Tuesday, December 14, 2004

Never Looked At It Quite This Way

I'm not a hardcore, abolish-most-of-the-government libertarian, largely because there is little point in supporting an idea that doesn't have a snowball's chance in hell of getting implemented, but also because, as a friend of mine has succinctly put it, "Original Sin has to be paid for somewhere." A bit of a welfare state is probably the price you have to pay to maintain social concord, even if it is in some sense, "unjust" from a libertarian point of view. If all men were angels, libertarianism would work, but it just so happens that they aren't. The job is to make sure there is a safety net for those who genuinely need it, while minimizing the number of hangers-on both inside and outside of government. And hopefully somehow instilling an "attitude of gratitude" that fellow citizens are willing to sacrifice to help the down and out, rather than an attitude that living off of others is a sacred right. Also, empowering private charity and making sure that you don't destroy people's dignity and incentive by being overly or impersonally generous or not holding folks to some kind of standard to get their lives in order. Well, maybe "welfare state" isn't really the right word for such a system, but it seems to me that we've probably got to have something that's going to keep libertarians complaining.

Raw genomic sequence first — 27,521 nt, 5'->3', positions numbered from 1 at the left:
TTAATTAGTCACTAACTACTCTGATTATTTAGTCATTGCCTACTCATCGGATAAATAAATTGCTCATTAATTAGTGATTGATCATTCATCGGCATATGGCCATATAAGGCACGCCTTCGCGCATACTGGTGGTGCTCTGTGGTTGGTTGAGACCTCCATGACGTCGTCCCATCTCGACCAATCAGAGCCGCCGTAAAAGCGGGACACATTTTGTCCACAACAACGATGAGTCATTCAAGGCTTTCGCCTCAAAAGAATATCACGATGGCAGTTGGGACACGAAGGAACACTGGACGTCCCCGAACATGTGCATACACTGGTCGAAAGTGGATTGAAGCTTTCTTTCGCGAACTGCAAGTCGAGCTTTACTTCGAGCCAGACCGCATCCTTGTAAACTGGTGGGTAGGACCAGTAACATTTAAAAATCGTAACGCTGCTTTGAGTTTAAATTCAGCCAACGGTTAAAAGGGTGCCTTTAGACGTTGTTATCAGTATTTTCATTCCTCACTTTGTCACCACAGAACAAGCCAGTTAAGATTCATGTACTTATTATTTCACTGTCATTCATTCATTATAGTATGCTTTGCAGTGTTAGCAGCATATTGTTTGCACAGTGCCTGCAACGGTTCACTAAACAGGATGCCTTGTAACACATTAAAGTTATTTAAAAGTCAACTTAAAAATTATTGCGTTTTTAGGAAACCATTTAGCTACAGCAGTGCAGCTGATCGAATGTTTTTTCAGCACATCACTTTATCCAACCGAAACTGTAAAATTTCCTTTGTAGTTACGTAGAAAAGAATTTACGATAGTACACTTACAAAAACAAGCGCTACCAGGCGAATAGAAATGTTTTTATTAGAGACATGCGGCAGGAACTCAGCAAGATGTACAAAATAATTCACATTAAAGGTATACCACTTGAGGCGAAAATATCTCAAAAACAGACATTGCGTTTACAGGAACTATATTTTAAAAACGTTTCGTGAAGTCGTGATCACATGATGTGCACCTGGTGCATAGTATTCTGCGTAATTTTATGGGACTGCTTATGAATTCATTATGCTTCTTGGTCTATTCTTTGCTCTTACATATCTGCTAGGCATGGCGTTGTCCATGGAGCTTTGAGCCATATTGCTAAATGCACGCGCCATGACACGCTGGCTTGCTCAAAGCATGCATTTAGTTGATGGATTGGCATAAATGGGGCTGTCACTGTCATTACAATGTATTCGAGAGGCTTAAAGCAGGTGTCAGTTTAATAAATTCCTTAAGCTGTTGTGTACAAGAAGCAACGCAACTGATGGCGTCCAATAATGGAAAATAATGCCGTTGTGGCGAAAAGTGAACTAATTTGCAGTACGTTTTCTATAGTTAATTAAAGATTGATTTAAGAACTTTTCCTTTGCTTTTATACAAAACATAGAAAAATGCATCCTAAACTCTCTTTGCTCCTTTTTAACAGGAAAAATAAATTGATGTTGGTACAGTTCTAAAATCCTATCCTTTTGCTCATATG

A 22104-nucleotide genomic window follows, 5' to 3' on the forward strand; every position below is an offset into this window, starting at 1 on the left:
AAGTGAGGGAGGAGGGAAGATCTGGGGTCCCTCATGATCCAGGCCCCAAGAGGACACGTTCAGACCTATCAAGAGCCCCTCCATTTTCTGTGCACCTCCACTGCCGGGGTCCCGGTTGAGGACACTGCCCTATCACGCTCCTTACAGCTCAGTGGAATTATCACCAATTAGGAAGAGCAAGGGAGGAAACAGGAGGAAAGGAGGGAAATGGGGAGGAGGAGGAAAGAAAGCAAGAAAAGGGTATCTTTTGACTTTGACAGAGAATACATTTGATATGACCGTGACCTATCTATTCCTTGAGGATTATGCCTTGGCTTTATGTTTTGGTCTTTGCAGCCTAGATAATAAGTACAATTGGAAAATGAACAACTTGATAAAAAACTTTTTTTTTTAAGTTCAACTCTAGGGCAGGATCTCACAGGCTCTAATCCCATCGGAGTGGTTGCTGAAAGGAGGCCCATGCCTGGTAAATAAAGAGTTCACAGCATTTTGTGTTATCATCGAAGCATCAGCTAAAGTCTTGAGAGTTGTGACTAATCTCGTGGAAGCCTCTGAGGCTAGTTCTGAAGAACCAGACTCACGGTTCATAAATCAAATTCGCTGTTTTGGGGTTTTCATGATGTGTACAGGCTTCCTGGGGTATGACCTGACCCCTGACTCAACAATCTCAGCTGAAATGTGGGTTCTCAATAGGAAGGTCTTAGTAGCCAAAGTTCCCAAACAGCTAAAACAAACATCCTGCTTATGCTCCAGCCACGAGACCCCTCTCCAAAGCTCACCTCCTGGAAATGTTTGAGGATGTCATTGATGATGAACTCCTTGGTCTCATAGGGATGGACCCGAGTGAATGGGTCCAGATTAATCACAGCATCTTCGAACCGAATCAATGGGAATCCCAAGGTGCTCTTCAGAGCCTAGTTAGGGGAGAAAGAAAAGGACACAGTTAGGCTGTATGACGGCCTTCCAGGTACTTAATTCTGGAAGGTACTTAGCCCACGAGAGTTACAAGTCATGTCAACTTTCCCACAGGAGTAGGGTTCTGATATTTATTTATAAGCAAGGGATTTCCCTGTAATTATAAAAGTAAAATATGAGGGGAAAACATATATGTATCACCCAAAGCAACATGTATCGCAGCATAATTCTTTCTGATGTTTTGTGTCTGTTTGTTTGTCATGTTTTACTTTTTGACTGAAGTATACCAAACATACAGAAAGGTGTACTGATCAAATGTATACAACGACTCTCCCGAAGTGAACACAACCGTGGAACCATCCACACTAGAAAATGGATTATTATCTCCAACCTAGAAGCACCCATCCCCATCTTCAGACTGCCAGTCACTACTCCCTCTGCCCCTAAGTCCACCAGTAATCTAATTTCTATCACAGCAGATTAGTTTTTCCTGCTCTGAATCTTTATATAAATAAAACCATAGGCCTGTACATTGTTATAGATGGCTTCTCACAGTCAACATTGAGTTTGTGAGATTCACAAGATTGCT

Anyway, Star Parker has an article about Social Security that makes this interesting point:
In my view, there is only one honest approach to Social Security: fulfill obligations to pay benefits to those who have already paid in and allow the rest of us as quick and expeditious an exit out as possible. Then shut the doors forever.

If this seems radical, I'll ask one question. If Social Security did not exist, and we attempted to enact today a system like we currently have, would it pass? The answer is unquestionably no. There is no way that any working American would agree to turn over to the government 12.4 percent of his or her paycheck in exchange for a benefit that has no guarantee, on which ownership has been relinquished and that is less than what could be obtained by buying risk-free government bonds. No way. Zero chance.

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